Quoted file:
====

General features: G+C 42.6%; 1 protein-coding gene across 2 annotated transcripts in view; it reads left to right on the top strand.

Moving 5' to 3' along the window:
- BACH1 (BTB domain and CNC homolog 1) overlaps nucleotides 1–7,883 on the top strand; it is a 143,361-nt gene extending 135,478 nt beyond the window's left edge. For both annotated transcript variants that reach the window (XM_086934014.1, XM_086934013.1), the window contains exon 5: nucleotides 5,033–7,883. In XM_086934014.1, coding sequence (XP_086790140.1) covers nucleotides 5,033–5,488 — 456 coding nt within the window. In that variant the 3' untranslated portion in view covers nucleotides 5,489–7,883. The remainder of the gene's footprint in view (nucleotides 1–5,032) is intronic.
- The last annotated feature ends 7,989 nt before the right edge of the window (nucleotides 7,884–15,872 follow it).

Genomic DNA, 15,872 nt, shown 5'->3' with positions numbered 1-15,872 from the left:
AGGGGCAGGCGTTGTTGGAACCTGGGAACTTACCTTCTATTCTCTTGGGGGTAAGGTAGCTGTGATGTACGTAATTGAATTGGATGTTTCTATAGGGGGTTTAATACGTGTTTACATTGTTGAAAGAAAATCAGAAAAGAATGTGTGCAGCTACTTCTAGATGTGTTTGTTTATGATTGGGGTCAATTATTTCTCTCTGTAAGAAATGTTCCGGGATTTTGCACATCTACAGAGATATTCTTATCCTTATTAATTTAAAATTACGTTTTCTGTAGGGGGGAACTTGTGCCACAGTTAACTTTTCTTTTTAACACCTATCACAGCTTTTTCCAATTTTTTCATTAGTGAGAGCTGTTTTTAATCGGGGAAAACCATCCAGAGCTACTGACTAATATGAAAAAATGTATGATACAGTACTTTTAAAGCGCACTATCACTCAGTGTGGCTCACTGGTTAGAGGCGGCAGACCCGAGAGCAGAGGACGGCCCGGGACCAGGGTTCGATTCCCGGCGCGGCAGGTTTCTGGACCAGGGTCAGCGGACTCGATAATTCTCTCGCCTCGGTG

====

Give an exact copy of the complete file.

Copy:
General features: G+C 42.6%; 1 protein-coding gene across 2 annotated transcripts in view; it reads left to right on the top strand.

Moving 5' to 3' along the window:
- BACH1 (BTB domain and CNC homolog 1) overlaps nucleotides 1–7,883 on the top strand; it is a 143,361-nt gene extending 135,478 nt beyond the window's left edge. For both annotated transcript variants that reach the window (XM_086934014.1, XM_086934013.1), the window contains exon 5: nucleotides 5,033–7,883. In XM_086934014.1, coding sequence (XP_086790140.1) covers nucleotides 5,033–5,488 — 456 coding nt within the window. In that variant the 3' untranslated portion in view covers nucleotides 5,489–7,883. The remainder of the gene's footprint in view (nucleotides 1–5,032) is intronic.
- The last annotated feature ends 7,989 nt before the right edge of the window (nucleotides 7,884–15,872 follow it).

Genomic DNA, 15,872 nt, shown 5'->3' with positions numbered 1-15,872 from the left:
AGGGGCAGGCGTTGTTGGAACCTGGGAACTTACCTTCTATTCTCTTGGGGGTAAGGTAGCTGTGATGTACGTAATTGAATTGGATGTTTCTATAGGGGGTTTAATACGTGTTTACATTGTTGAAAGAAAATCAGAAAAGAATGTGTGCAGCTACTTCTAGATGTGTTTGTTTATGATTGGGGTCAATTATTTCTCTCTGTAAGAAATGTTCCGGGATTTTGCACATCTACAGAGATATTCTTATCCTTATTAATTTAAAATTACGTTTTCTGTAGGGGGGAACTTGTGCCACAGTTAACTTTTCTTTTTAACACCTATCACAGCTTTTTCCAATTTTTTCATTAGTGAGAGCTGTTTTTAATCGGGGAAAACCATCCAGAGCTACTGACTAATATGAAAAAATGTATGATACAGTACTTTTAAAGCGCACTATCACTCAGTGTGGCTCACTGGTTAGAGGCGGCAGACCCGAGAGCAGAGGACGGCCCGGGACCAGGGTTCGATTCCCGGCGCGGCAGGTTTCTGGACCAGGGTCAGCGGACTCGATAATTCTCTCGCCTCGGTG